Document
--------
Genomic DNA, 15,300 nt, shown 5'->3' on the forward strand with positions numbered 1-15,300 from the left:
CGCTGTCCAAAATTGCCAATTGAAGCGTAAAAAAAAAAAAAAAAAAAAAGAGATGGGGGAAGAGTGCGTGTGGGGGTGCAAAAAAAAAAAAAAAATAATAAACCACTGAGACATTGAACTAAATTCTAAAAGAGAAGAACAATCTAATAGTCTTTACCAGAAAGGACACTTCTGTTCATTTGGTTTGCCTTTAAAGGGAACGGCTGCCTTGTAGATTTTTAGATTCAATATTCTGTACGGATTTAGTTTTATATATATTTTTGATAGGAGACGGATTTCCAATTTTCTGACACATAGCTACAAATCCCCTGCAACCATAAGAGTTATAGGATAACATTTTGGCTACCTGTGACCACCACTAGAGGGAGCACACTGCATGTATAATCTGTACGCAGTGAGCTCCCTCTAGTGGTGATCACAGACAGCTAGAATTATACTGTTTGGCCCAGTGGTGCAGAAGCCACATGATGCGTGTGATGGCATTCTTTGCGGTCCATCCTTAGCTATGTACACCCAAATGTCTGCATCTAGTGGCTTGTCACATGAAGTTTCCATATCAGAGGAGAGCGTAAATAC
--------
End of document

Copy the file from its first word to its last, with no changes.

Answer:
Genomic DNA, 15,300 nt, shown 5'->3' on the forward strand with positions numbered 1-15,300 from the left:
CGCTGTCCAAAATTGCCAATTGAAGCGTAAAAAAAAAAAAAAAAAAAAAGAGATGGGGGAAGAGTGCGTGTGGGGGTGCAAAAAAAAAAAAAAAATAATAAACCACTGAGACATTGAACTAAATTCTAAAAGAGAAGAACAATCTAATAGTCTTTACCAGAAAGGACACTTCTGTTCATTTGGTTTGCCTTTAAAGGGAACGGCTGCCTTGTAGATTTTTAGATTCAATATTCTGTACGGATTTAGTTTTATATATATTTTTGATAGGAGACGGATTTCCAATTTTCTGACACATAGCTACAAATCCCCTGCAACCATAAGAGTTATAGGATAACATTTTGGCTACCTGTGACCACCACTAGAGGGAGCACACTGCATGTATAATCTGTACGCAGTGAGCTCCCTCTAGTGGTGATCACAGACAGCTAGAATTATACTGTTTGGCCCAGTGGTGCAGAAGCCACATGATGCGTGTGATGGCATTCTTTGCGGTCCATCCTTAGCTATGTACACCCAAATGTCTGCATCTAGTGGCTTGTCACATGAAGTTTCCATATCAGAGGAGAGCGTAAATAC